It was great to celebrate 140 years of serving the community this past month, but we are all too aware that after 140 years, people tend at times to take the Herald Democrat for granted.

I’ve spent some time recently reading “Losing the News: The Decimation of Local Journalism and the Search for Solutions.”

This is a lengthy report by PEN America that, among other things, calls for a rethinking of local journalism as a public good, rather than a commercial property.

Now, as noted before, Lake County has had one or more media outlets dedicated to its local news since 1879. We hope that we are the trusted source of local news, but we can’t say for sure that is universally true. For example, we know that the commentary on local Facebook swap pages serves as news for some community members, whether from a trusted source or not. True or not. Rational or not. This is unfortunate.

What is really true is that the health of any community is tied to its local news. Local news outlets are more trusted than the national outlets, in most cases. This could be because most readers can quickly spot the difference between honest reporting of local events and fake news. The local press and informed local citizens operate in the same sphere.

In places where local news goes away, studies show that citizens are less likely to vote, less politically informed, less likely to run for office. In these circumstances, you run into situations where people are voting for, as an example, someone who attended high school with them or someone else who used to work with them at the mine. When asked, these voters are hard pressed to articulate what the candidate’s platform really is. Sometimes even the candidates have a problem saying what they stand for.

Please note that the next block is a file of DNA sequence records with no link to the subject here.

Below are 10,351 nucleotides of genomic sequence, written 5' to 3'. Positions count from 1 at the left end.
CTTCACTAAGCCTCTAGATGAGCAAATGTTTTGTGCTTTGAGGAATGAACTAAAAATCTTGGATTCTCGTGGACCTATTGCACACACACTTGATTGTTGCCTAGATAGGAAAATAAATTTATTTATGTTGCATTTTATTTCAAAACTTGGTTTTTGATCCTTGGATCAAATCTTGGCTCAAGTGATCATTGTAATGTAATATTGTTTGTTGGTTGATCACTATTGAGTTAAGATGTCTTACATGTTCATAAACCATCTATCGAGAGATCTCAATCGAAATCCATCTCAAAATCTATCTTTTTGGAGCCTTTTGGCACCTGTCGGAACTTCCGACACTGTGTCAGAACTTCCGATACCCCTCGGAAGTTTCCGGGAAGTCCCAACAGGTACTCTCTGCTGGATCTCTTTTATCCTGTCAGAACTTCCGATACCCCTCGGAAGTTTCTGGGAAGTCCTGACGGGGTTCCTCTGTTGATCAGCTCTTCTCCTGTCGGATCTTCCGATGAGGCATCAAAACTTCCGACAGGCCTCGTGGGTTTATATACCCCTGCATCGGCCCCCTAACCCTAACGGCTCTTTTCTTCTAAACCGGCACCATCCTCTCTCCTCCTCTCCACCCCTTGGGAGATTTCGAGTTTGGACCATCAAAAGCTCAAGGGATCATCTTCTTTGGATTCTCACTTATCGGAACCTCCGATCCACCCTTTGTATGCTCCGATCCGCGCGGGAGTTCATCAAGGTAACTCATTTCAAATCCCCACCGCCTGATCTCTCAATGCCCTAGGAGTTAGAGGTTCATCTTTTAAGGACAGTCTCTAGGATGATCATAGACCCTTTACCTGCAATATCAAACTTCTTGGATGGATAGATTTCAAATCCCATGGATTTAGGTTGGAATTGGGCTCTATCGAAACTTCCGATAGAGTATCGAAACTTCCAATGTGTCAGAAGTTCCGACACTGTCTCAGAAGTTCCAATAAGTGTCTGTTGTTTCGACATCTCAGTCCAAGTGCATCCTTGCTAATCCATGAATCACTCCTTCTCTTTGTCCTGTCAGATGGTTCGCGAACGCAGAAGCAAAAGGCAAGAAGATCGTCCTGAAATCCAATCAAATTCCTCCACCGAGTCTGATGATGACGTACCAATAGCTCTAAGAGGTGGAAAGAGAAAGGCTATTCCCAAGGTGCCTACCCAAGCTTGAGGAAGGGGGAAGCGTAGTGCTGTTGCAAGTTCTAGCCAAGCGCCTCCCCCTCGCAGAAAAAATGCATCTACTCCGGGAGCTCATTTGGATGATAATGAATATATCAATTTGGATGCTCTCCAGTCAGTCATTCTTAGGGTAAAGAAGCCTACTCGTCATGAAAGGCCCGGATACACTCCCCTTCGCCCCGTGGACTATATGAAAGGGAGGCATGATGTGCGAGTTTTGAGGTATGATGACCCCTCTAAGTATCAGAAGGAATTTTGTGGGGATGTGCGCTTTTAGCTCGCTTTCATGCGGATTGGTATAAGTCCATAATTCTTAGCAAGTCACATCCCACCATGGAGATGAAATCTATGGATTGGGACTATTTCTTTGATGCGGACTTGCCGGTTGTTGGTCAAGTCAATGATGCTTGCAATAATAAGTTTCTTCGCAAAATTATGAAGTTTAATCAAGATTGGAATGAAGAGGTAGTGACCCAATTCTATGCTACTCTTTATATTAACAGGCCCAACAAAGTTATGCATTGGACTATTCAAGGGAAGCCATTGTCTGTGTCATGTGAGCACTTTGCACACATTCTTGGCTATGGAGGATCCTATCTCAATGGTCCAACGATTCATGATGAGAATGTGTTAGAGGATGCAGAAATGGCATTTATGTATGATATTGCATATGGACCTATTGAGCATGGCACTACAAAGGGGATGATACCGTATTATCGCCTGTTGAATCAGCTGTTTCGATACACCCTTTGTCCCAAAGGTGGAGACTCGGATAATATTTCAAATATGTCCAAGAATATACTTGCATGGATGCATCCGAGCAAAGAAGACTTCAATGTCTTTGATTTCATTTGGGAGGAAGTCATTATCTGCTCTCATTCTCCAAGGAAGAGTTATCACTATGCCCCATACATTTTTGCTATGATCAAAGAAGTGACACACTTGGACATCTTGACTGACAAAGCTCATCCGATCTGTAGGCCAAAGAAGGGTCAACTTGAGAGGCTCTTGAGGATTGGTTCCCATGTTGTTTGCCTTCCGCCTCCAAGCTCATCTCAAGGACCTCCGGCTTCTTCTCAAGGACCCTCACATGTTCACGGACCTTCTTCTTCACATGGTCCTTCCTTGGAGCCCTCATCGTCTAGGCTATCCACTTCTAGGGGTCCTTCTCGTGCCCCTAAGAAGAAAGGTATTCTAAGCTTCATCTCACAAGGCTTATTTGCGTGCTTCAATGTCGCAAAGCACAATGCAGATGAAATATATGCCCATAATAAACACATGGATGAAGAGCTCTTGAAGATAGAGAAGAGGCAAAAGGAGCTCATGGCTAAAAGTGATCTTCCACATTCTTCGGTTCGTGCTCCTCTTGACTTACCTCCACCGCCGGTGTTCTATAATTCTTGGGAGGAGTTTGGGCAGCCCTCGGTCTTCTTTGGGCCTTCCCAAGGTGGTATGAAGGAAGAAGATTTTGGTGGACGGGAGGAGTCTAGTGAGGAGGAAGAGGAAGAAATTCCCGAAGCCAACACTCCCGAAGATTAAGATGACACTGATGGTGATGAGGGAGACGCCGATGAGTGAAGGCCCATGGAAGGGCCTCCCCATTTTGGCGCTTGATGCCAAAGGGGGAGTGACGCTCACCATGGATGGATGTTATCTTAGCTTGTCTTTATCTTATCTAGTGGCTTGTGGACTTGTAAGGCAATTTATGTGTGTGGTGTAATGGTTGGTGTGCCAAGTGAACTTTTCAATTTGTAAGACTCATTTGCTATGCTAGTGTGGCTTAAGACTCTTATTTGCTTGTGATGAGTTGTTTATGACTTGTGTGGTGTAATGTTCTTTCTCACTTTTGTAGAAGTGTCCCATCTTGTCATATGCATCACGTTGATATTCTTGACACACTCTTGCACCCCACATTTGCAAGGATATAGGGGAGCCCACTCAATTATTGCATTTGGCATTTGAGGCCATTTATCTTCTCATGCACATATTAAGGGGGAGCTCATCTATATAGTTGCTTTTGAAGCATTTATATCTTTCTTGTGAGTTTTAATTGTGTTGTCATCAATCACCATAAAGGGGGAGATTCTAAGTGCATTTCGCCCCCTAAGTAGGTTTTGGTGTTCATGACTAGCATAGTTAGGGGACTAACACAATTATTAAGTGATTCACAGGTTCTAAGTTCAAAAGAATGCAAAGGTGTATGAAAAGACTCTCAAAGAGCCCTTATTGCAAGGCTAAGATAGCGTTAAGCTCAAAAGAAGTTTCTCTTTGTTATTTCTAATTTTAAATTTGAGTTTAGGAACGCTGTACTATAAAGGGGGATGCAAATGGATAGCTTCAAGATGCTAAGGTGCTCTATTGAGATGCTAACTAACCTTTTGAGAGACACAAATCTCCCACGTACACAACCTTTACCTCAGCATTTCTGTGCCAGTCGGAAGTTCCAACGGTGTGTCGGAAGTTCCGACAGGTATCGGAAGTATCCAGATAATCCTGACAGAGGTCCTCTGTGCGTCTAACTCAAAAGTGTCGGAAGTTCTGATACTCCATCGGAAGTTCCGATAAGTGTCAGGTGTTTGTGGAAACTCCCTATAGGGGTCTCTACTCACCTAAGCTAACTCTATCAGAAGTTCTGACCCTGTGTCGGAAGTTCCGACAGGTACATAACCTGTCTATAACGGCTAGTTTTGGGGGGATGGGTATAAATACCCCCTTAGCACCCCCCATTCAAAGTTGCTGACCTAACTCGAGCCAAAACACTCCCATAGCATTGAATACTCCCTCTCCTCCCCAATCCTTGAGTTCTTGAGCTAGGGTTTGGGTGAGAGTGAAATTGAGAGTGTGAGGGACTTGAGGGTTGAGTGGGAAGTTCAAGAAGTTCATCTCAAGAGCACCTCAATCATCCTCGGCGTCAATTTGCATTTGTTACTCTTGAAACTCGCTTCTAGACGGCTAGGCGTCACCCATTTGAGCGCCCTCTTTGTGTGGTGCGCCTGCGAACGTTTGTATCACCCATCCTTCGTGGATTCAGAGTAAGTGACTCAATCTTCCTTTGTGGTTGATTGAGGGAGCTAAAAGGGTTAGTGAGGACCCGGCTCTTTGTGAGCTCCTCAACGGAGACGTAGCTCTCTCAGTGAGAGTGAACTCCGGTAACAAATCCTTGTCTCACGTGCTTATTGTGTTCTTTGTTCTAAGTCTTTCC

A local newspaper keeps an eye on how government operates. If an elected official displays a lack of integrity, chances are the local paper is the only entity that points this out.

If government becomes corrupt, the local newspaper might be the only way that the truth is revealed to the majority of citizens.

The PEN America report talks of losses in ad revenue, loss of newsroom staff, the number of newspapers that have simply shut down.

One fact did surprise us. According to the PEN America report, a recent study found that just 17 percent of stories in local news outlets were about local communities. That is not true of the Herald Democrat, where almost 100 percent of our news is about this community. And, we might say, where stories aren’t just given one shot in the paper, never to be heard of again.

We don’t know what the solution is. The PEN America report suggests expanding public funding for local journalism might be one answer.

At the Herald, we know that our special publications, such as the popular “Heritage Guide”, do much to keep our bottom line healthy.

But our local news coverage is still the most important thing that we do. And we’re convinced that it plays a role in helping this community thrive.

Marcia Martinek

Herald Editor

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